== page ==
Algorithm

Bubble Sort

**DISCLAIMER: This code is in C++, but the logic applies to other languages**

1) What is bubble sort?

Bubble sort is a sorting algorithm that checks adjacent numbers and swaps them if the number being checked is larger than the number ahead of it. The numbers are ordered from the bottom (end) of the list to the top (beginning). Kinda reminds me of the way bubbles rise to the surface of water *gasp!*

Visual Example:

2) An example problem:

  • Sort the numbers in the array [23, 123, 234, 54, 44, 2, 1432, 123, 8, 0].
  • Create a bubble sorting algorithm to order the numbers from least to greatest.

3) How I attempted to solve it:

  • I knew I needed to make a for-loop to iterate through the array.
  • I knew I also needed an if-statement to check if the indexed number was larger than the indexed number adjacent to the right of it.
  • My code logic* looked like this:

4) What happened?

  • This is what I got: [23, 123, 54, 44, 2, 234, 123, 8, 0, 1432, ]
  • So it seems like 1432 is in the correct position (based on the definition of bubble sort), but everything else seems to be off. I couldn’t figure out what was wrong.

5) What I ended up realizing:

  • After writing and rewriting the list and solving the sorting by hand 100 times, I realized I hadn’t even been following the structure of my own logic.
  • Once the if statement is complete, the loop iterates to the next index in the array. Therefore the number at index 0 of the array will always stay at the position. Hmm, if only there was a way to reset the loop to index 0 and run it again and again until the list was sorted…………….

6) THE FIX!!

  • There is! Another loop! I created an outer for-loop. The code now looks like this:

(I took this screenshot w/ more white space on the right so it looks better. The first screenshot is really in your face. Don’t worry, I know.)

  • I printed all the numbers returned after every iteration. This is the result:
      1. [23, 123, 54, 44, 2, 234, 123, 8, 0, 1432]
      2. [23, 54, 44, 2, 123, 123, 8, 0, 234, 1432]
      3. [23, 44, 2, 54, 123, 8, 0, 123, 234, 1432]
      4. [23, 2, 44, 54, 8, 0, 123, 123, 234, 1432]
      5. [2, 23, 44, 8, 0, 54, 123, 123, 234, 1432]
      6. [2, 23, 8, 0, 44, 54, 123, 123, 234, 1432]
      7. [2, 8, 0, 23, 44, 54, 123, 123, 234, 1432]
      8. [2, 0, 8, 23, 44, 54, 123, 123, 234, 1432]
      9. [0, 2, 8, 23, 44, 54, 123, 123, 234, 1432]

(I took out the end comma, added brackets, and numerically listed them to make it easy for y’all to read so don’t @ me. :D )

Hope this helped! Thanks for reading :)

7) Summary and run-time:

  1. Iterate through the array (inner for-loop).
  2. Check to see if the current number is greater than the one on its right (if-statement inside inner for-loop).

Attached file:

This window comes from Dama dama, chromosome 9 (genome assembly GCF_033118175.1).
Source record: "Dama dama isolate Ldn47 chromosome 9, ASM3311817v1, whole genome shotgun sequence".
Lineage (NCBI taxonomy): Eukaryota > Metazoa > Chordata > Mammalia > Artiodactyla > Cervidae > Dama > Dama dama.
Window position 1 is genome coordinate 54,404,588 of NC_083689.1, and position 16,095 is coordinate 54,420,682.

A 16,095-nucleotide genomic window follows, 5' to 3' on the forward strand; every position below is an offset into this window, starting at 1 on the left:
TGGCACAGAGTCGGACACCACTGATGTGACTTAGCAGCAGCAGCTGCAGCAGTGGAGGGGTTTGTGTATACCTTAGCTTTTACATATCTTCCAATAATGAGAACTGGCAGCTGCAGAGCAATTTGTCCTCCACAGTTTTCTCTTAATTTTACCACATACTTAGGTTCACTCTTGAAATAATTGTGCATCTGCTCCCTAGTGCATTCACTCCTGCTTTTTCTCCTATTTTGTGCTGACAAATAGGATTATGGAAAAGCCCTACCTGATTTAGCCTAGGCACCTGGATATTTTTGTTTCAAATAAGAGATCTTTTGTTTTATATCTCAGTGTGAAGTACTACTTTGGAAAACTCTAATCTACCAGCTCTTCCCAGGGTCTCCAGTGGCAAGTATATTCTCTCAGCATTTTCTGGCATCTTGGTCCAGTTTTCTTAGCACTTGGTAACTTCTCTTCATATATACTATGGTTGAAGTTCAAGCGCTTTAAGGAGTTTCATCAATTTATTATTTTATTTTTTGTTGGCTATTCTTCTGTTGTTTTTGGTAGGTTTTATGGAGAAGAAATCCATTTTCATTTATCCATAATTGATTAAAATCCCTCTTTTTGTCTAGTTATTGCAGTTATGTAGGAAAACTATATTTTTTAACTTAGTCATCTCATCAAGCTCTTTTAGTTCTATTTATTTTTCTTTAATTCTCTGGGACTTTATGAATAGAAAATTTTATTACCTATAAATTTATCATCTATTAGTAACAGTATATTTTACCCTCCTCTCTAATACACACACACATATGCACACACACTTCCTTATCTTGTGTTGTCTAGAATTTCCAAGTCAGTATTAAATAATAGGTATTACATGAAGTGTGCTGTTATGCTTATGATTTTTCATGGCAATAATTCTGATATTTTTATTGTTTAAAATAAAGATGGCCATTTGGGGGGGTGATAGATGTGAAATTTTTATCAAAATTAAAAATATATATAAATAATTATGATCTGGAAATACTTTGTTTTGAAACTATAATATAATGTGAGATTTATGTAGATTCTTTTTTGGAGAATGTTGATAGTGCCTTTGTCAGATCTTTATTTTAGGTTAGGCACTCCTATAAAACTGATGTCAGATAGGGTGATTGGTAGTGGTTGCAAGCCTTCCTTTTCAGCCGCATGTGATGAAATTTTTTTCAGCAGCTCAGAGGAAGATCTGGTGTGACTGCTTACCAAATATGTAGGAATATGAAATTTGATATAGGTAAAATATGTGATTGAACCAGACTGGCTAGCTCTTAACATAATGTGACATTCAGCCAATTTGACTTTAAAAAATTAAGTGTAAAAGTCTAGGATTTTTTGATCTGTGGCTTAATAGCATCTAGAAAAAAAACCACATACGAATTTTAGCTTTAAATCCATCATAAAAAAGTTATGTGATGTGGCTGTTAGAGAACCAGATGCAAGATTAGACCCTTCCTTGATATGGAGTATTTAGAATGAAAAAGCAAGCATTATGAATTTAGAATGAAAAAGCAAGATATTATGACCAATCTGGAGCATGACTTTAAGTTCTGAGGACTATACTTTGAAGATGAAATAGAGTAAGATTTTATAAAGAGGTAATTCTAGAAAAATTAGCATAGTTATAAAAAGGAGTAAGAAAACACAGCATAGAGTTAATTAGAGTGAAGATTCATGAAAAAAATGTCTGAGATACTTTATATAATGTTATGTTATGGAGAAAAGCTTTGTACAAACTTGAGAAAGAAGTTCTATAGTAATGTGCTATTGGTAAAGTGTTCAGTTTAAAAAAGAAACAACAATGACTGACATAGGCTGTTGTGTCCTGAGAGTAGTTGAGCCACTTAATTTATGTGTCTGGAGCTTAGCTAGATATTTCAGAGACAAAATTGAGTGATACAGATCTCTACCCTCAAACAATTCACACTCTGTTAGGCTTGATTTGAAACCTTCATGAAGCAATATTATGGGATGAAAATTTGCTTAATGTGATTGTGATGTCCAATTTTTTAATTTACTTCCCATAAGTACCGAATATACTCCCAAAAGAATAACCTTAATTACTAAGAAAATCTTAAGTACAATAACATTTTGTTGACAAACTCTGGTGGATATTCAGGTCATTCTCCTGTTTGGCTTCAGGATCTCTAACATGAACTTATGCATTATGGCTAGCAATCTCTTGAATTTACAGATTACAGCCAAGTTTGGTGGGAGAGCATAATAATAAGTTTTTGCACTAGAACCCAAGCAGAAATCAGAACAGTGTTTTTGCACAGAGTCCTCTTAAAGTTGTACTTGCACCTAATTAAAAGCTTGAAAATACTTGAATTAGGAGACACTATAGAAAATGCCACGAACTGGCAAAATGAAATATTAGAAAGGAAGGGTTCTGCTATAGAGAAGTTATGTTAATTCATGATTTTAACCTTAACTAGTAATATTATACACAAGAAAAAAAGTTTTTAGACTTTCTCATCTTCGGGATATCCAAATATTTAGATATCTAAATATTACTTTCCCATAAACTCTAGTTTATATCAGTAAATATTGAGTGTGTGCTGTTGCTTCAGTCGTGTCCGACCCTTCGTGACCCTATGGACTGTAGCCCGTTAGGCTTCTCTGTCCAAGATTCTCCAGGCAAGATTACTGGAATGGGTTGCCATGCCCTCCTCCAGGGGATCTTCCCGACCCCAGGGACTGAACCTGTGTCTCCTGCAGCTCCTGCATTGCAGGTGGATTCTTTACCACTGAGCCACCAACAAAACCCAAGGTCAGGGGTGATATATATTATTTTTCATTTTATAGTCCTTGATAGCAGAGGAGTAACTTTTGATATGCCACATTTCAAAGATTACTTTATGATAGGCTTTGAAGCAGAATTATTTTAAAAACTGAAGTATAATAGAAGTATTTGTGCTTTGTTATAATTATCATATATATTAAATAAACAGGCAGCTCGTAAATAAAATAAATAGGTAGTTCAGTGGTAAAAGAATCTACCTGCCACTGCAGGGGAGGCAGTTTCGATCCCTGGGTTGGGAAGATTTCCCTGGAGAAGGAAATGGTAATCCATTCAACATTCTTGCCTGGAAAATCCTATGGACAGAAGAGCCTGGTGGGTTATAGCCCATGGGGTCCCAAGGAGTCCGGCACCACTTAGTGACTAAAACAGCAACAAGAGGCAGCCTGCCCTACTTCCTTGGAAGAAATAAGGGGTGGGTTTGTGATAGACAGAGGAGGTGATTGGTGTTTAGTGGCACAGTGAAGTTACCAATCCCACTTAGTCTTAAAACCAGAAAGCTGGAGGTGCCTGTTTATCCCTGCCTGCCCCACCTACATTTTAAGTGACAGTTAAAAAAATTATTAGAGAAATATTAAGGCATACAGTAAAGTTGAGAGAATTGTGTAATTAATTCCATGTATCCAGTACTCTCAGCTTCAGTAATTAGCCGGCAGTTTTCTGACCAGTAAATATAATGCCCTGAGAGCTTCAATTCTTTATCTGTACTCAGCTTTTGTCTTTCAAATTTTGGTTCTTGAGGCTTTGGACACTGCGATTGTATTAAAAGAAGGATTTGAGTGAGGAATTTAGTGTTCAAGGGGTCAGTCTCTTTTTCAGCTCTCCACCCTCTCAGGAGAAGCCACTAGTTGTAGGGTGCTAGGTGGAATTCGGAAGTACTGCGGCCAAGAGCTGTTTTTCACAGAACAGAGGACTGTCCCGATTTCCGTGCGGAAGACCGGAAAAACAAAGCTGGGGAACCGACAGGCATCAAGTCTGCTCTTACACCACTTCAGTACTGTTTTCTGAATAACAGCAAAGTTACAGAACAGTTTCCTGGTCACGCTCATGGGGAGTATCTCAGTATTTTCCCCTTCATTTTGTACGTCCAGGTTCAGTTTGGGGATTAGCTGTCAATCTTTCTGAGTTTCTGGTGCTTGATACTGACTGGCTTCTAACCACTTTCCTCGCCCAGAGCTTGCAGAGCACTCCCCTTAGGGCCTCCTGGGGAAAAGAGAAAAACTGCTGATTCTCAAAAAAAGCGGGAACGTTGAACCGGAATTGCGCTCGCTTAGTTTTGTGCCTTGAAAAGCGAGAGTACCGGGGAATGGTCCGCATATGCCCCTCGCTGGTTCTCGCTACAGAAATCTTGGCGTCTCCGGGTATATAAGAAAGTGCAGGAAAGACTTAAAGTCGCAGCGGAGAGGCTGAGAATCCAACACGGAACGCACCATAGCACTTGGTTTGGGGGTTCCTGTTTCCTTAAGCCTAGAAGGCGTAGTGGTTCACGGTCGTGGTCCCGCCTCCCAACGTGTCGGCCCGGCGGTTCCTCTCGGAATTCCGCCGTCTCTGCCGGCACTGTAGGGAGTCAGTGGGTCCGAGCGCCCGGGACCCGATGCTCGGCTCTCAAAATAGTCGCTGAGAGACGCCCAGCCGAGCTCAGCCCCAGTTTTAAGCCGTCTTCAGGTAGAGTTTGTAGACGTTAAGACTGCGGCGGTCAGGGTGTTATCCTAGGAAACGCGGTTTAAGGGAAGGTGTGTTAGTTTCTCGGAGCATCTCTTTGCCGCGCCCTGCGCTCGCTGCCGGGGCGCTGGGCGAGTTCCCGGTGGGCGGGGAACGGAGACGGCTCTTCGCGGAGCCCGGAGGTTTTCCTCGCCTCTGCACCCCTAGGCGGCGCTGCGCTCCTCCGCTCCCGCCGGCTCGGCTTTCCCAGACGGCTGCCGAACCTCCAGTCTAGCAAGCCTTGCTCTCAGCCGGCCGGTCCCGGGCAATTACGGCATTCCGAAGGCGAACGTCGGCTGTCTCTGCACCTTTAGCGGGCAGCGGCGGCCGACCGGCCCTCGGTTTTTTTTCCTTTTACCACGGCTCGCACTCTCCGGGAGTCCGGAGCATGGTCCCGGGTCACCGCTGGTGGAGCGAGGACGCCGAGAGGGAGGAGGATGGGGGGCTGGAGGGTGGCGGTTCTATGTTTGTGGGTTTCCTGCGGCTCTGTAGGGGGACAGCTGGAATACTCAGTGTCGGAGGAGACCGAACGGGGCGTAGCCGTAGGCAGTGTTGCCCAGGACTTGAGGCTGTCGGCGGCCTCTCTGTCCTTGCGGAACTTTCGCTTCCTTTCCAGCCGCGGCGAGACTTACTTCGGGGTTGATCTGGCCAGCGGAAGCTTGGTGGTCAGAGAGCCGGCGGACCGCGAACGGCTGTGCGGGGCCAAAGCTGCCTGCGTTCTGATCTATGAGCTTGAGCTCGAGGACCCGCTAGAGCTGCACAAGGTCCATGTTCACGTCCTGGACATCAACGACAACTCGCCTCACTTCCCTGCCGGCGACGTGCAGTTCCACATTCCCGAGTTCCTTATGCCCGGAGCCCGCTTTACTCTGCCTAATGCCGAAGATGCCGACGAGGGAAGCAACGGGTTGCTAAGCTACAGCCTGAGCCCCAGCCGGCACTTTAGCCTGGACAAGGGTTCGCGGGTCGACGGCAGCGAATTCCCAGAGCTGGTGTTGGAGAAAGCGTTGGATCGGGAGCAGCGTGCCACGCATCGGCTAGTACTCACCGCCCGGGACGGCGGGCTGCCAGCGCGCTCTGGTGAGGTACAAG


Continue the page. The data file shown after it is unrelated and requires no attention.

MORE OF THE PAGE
3. Restart the for-loop over and over again until the list is sorted (outer for-loop).
  4. Run times:
    1. Worst Case: O(n^2)
    2. Best Case: O(n)
    3. Average Case: O(n^2)

*I wrote this code, but this isn’t the problem I was assigned. I wrote this code replaying my thought process in figuring out the solution. That is why this is an example problem.

*Also, I make lots of mistakes. There may very well be mistakes in my code even though it produces the correct output. Kindly correct me so misinformation isn’t spread. Thanks! :)

———————————— EDIT ——————————————-

This optimization for the bubble sort was provided by https://purple-slippers.tumblr.com/

“There are no mistakes in your code that I’ve noticed, but it could be optimized.

Each iteration on the inner loop (the one with the ‘i’ variable) goes through the whole array. The outer loop makes it go through the whole array multiple times. There’s no need to check the whole array every time.

Why? The largest number ALWAYS ends up at the end after first iteration. The second largest ends up before the largest one after the first iteration. It’s how bubble sorting works. The biggest ones rise to the end of the array.

Therefore, it is not necessary to check the whole array 9 times.
After ‘x’ iteration you’ll have ‘x’ largest numbers on the end of the array in the correct order.
1st iteration: largest number on end.
2nd iteration: 2 largest numbers on end in correct order.
3rd iteration: 3 largest numbers on end in correct order.

The outer loop could be used to skip these last, sorted out of sure places so it doesn’t make unnecessary comparisons.

Don’t want to take away the pleasure for solving it from you if you want to, but the answer is in the tag. :^)

Source:

chaipluscode

#oops wrong blog

#the answer ->

#for (i=0; i<10-j; i++)

#please dont take it like critique

#i just think its worth knowing

#your code and explanation are very good and understandable”

——————————————-——————————————–